The Polish airborne drop that morning was inadvertently spread out over an area of western Jutland measuring 30 kilometers in length, and roughly 16 kilometers in width. Once NATO fighters materialized in large numbers the formation of transport aircraft scattered. Flight paths were no longer a priority as survival became the preeminent aspiration for the An-12 aircrews. The absence of fighter escorts only served to heighten the alarm, and inevitable panic that materialized as missiles filled the air, and transports disappeared in explosions, or fell to the ground trailing smoke and flame. Parachutes started appearing in the sky, in ones and twos at first as some fortunate Polish paratroopers were able to escape from their fatally damaged transports. Gradually, more parachutes blossomed in greater numbers. Some of the transport pilots dropped their human cargo much earlier than the plan called for either because of aircraft damage, or fear. In either case it mattered little. A stampede effect was created as Cub aircrews jockeyed to discharge their paratroopers and depart the area immediately.
For the majority of the 6th Airborne Brigade’s men, the perilous drop only marked the beginning of their difficulties that day. The real troubles started upon landing. Most of the paratroopers came down nowhere near their assigned drop zones outside of Skaerbaek. In fact, less than 25% of the paratroopers landed there. The remainder came down behind or upon Danish and Polish positions, and units moving. Some unfortunate men landed in the middle of fighting. Troops on the ground, both Danes and Poles, were surprised by the sight of large numbers of parachutes dropping from the sky. In some cases, Polish infantry and tankers assumed they were the enemy and opened fire leading to a considerable number of friendly casualties.
By chance, a large portion of the 6th’s command group was dropped in the rear area of the Polish 8th Mechanized Division, not far from the forward division HQ. The brigade commander and his subordinates were escorted to the headquarters and immediately went to work attempting to locate and establish contact with their three battalions. As this was going on, the 6th’s commanding officer discussed the situation with the 8th Mechanized Division’s commander. He described in detail the attack by NATO fighters, lack of Soviet fighter escorts, and the chaotic drop. As he spoke, the rage he felt manifest itself in every word. It was clear he blamed the Soviets for the loss of so many of his men, and felt the decision not to escort the transport aircraft carrying Polish soldiers was deliberate. The colonel was so engrossed in his story that he did not notice either how loud he was speaking, or that he had the undivided attention of every man in the command bunker.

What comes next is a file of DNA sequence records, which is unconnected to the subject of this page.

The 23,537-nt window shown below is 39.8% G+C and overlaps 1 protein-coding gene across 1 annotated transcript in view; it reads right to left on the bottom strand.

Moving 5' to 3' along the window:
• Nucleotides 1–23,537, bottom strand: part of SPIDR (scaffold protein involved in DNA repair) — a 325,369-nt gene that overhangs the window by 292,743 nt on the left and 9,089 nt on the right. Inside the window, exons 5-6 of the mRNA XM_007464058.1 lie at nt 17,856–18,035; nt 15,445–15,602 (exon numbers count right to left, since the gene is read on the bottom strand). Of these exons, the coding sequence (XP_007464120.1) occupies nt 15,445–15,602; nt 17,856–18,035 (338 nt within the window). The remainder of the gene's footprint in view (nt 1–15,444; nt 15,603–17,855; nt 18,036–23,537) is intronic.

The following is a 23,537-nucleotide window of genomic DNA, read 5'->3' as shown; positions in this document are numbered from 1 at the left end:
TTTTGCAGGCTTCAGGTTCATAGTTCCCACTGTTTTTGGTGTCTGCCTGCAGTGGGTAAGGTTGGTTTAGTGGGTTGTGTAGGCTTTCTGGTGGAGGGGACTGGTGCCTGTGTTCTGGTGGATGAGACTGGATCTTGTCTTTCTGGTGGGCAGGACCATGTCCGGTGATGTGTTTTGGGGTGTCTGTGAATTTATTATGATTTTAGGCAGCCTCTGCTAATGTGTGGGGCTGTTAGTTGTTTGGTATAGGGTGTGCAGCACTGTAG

The brigade’s commander was venting his frustration and anger to what was essentially a captive audience. However, he was completely unaware of the earlier unrest in another Polish division, and the brutal crackdown that followed. Even though the 8th Mechanized had not been on the line at the time, once it moved up, stories and rumors filtered through its sub-units. This, matched with the already existing hatred and suspicion of all things Soviet and Russian, angered the Poles. But they kept that anger hidden, waiting for the right moment to bring it to the surface. The 6th Airborne Brigade commander had unknowingly helped regenerate the anger.
He was not the only one to do so.
Author’s Note: Ran myself a little ragged so the Polish Airborne section will be divided into two parts instead of being just one. Apologies.